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Americanist Approaches to The Book of Mormon$
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Elizabeth Fenton and Jared Hickman

Print publication date: 2019

Print ISBN-13: 9780190221928

Published to Oxford Scholarship Online: August 2019

DOI: 10.1093/oso/9780190221928.001.0001

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PRINTED FROM OXFORD SCHOLARSHIP ONLINE (oxford.universitypressscholarship.com). (c) Copyright Oxford University Press, 2021. All Rights Reserved. An individual user may print out a PDF of a single chapter of a monograph in OSO for personal use. date: 23 April 2021

“The Writing of the Fruit of Thy Loins”

“The Writing of the Fruit of Thy Loins”

Reading, Writing, and Prophecy in The Book of Mormon

(p.184) 7 “The Writing of the Fruit of Thy Loins”
Americanist Approaches to The Book of Mormon

Laura Thiemann Scales

Oxford University Press

Although it has frequently been acknowledged that first-person narration is a crucial component of The Book of Mormon’s structure, no critic has fully analyzed the nature of narrative voice in The Book of Mormon or placed its prophetic voice in historical context. This essay shows how the centrality of first-person prophet–narrators in The Book of Mormon fundamentally changed the standard narrative practice of scripture. The piece situates the text’s prophetic voice in the context of early nineteenth-century religious culture: a world of evangelical preachers, self-proclaimed prophets, historicist biblical scholars, literary Transcendentalism, and popular spiritualist mediumship—all of which produce texts that collapse narrative categories and transform the relationship between human and divine. In doing so, it moves beyond the commonplace that personal revelation is the primary distinction of LDS and Second Great Awakening–era scriptural and spiritual practice; instead, its key characteristic is the always-mediated nature of that revelation.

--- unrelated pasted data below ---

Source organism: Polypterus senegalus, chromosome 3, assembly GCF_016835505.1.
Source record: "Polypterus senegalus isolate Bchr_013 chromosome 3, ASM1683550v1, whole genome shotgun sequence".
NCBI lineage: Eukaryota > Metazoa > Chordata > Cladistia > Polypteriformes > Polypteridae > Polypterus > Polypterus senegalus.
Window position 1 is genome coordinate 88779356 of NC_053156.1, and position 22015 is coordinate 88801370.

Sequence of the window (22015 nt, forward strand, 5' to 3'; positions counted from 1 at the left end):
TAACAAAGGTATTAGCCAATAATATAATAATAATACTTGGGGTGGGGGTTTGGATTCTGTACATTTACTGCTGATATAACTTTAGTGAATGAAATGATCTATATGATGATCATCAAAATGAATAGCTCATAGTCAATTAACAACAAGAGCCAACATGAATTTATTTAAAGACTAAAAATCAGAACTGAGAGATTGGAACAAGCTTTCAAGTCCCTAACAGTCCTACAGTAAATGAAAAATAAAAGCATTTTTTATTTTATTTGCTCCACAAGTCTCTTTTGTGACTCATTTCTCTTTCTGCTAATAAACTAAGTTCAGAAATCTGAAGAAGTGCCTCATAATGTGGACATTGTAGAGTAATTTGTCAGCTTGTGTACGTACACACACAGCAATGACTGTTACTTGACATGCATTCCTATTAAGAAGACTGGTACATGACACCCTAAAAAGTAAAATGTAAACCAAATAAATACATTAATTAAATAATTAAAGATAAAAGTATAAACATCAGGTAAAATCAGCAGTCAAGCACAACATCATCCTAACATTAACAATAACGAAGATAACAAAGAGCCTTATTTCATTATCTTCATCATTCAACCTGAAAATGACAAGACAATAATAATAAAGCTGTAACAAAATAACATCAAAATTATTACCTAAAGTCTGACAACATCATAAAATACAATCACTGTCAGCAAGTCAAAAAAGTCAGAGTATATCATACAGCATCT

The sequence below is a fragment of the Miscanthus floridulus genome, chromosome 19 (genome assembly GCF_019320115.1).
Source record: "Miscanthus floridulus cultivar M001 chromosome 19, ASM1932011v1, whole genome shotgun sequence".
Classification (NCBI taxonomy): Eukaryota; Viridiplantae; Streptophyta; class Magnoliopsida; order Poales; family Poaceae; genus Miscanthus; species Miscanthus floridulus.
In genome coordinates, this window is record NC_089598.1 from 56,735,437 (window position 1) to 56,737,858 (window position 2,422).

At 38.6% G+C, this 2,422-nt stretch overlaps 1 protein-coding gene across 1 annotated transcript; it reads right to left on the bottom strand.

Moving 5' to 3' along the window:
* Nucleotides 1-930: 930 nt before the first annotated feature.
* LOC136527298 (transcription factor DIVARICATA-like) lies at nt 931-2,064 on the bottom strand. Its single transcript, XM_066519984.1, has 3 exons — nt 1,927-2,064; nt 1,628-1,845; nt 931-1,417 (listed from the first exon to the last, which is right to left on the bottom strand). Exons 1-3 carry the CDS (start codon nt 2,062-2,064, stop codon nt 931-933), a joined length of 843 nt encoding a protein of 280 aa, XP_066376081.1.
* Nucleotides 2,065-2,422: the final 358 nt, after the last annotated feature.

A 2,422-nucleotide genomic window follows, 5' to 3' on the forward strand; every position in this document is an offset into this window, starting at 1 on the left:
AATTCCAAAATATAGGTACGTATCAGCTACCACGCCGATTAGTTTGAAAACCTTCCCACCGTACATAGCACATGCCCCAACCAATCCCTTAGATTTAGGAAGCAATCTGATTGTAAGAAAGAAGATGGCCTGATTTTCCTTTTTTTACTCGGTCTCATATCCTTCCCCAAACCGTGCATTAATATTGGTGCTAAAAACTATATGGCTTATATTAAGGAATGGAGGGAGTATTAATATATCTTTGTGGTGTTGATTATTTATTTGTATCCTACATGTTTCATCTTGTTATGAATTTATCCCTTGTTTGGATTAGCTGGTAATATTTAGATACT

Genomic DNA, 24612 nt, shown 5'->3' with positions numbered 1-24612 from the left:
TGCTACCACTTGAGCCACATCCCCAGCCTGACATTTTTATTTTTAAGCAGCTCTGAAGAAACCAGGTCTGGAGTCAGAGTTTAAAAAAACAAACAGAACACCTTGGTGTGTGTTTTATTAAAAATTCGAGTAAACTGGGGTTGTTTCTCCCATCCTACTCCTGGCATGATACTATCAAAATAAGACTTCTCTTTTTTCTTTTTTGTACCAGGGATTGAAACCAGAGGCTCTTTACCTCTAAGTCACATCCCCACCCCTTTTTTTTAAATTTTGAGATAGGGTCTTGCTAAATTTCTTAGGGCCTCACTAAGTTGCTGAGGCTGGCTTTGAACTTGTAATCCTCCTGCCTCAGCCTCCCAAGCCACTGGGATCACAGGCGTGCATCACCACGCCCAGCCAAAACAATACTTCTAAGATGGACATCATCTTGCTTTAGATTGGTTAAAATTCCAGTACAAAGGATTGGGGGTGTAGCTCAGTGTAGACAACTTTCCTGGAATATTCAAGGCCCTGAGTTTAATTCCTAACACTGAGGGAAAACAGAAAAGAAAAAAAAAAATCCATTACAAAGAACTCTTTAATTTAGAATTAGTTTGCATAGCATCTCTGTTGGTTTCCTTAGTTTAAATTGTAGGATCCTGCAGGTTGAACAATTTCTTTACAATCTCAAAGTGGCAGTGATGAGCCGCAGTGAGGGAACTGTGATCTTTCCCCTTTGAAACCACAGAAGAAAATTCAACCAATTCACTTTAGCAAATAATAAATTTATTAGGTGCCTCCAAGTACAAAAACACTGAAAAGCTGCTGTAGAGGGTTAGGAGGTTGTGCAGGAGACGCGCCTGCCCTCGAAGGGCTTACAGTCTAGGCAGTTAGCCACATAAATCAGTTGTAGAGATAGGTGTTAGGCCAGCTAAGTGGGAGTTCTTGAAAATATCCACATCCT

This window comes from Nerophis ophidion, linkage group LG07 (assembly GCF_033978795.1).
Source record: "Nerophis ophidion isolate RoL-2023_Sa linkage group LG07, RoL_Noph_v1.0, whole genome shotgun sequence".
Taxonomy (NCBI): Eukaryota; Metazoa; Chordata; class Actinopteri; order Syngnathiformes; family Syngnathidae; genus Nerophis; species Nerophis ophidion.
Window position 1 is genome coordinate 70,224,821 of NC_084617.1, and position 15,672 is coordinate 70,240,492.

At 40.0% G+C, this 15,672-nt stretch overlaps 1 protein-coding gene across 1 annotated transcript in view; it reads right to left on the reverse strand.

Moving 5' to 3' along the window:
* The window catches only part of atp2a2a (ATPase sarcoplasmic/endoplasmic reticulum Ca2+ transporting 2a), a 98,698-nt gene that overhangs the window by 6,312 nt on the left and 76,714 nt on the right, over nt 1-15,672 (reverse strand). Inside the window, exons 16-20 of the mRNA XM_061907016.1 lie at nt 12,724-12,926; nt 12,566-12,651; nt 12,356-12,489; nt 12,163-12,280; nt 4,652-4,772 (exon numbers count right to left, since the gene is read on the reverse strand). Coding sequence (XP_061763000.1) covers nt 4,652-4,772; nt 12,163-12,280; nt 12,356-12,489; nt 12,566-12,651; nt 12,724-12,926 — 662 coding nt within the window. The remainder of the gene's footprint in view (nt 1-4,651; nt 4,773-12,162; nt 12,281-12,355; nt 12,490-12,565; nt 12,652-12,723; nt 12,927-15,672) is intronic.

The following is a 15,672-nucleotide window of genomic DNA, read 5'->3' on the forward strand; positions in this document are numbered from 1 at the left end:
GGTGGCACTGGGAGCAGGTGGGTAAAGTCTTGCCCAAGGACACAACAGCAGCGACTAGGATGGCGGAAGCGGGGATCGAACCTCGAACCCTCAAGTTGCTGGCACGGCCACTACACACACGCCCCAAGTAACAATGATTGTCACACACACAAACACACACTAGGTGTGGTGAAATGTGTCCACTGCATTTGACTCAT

Keywords:   The Book of Mormon, first person, narrators, prophecy, revelation, scripture, Second Great Awakening

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